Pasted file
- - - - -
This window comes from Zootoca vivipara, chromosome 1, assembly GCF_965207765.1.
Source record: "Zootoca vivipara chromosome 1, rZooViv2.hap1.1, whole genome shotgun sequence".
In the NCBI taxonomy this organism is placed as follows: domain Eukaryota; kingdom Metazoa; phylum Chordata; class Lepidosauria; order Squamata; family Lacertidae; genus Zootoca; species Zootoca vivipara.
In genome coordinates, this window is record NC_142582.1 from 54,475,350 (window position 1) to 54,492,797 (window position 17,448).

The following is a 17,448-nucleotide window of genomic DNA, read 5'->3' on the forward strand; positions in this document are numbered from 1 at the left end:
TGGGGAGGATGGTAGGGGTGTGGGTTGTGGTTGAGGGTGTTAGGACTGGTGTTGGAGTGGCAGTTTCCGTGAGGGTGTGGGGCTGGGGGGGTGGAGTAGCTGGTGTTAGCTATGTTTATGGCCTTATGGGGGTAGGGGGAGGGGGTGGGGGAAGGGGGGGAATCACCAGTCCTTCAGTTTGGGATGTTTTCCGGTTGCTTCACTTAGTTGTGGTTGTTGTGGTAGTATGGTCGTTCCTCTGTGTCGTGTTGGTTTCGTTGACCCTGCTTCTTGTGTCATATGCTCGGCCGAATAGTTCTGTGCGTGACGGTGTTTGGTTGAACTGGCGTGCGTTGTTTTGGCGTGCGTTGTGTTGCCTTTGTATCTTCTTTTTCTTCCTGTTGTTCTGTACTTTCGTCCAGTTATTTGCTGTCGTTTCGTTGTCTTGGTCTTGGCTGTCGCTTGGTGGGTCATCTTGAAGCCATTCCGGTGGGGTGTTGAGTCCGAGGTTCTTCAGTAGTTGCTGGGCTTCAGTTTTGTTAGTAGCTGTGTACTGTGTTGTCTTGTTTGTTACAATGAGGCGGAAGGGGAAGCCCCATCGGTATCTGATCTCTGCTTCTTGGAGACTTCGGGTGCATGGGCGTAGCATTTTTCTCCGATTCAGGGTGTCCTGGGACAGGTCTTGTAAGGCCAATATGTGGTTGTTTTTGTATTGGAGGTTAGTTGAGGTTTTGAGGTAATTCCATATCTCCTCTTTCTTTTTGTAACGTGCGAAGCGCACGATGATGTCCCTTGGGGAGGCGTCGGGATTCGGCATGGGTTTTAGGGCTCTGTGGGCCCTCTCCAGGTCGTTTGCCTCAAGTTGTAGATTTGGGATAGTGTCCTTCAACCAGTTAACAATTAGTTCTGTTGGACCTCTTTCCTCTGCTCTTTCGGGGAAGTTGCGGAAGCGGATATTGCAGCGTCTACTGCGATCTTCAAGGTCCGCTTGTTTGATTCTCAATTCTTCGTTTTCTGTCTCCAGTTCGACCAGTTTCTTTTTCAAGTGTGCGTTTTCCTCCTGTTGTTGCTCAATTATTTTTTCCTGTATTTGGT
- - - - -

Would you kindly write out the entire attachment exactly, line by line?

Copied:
This window comes from Zootoca vivipara, chromosome 1, assembly GCF_965207765.1.
Source record: "Zootoca vivipara chromosome 1, rZooViv2.hap1.1, whole genome shotgun sequence".
In the NCBI taxonomy this organism is placed as follows: domain Eukaryota; kingdom Metazoa; phylum Chordata; class Lepidosauria; order Squamata; family Lacertidae; genus Zootoca; species Zootoca vivipara.
In genome coordinates, this window is record NC_142582.1 from 54,475,350 (window position 1) to 54,492,797 (window position 17,448).

The following is a 17,448-nucleotide window of genomic DNA, read 5'->3' on the forward strand; positions in this document are numbered from 1 at the left end:
TGGGGAGGATGGTAGGGGTGTGGGTTGTGGTTGAGGGTGTTAGGACTGGTGTTGGAGTGGCAGTTTCCGTGAGGGTGTGGGGCTGGGGGGGTGGAGTAGCTGGTGTTAGCTATGTTTATGGCCTTATGGGGGTAGGGGGAGGGGGTGGGGGAAGGGGGGGAATCACCAGTCCTTCAGTTTGGGATGTTTTCCGGTTGCTTCACTTAGTTGTGGTTGTTGTGGTAGTATGGTCGTTCCTCTGTGTCGTGTTGGTTTCGTTGACCCTGCTTCTTGTGTCATATGCTCGGCCGAATAGTTCTGTGCGTGACGGTGTTTGGTTGAACTGGCGTGCGTTGTTTTGGCGTGCGTTGTGTTGCCTTTGTATCTTCTTTTTCTTCCTGTTGTTCTGTACTTTCGTCCAGTTATTTGCTGTCGTTTCGTTGTCTTGGTCTTGGCTGTCGCTTGGTGGGTCATCTTGAAGCCATTCCGGTGGGGTGTTGAGTCCGAGGTTCTTCAGTAGTTGCTGGGCTTCAGTTTTGTTAGTAGCTGTGTACTGTGTTGTCTTGTTTGTTACAATGAGGCGGAAGGGGAAGCCCCATCGGTATCTGATCTCTGCTTCTTGGAGACTTCGGGTGCATGGGCGTAGCATTTTTCTCCGATTCAGGGTGTCCTGGGACAGGTCTTGTAAGGCCAATATGTGGTTGTTTTTGTATTGGAGGTTAGTTGAGGTTTTGAGGTAATTCCATATCTCCTCTTTCTTTTTGTAACGTGCGAAGCGCACGATGATGTCCCTTGGGGAGGCGTCGGGATTCGGCATGGGTTTTAGGGCTCTGTGGGCCCTCTCCAGGTCGTTTGCCTCAAGTTGTAGATTTGGGATAGTGTCCTTCAACCAGTTAACAATTAGTTCTGTTGGACCTCTTTCCTCTGCTCTTTCGGGGAAGTTGCGGAAGCGGATATTGCAGCGTCTACTGCGATCTTCAAGGTCCGCTTGTTTGATTCTCAATTCTTCGTTTTCTGTCTCCAGTTCGACCAGTTTCTTTTTCAAGTGTGCGTTTTCCTCCTGTTGTTGCTCAATTATTTTTTCCTGTATTTGGT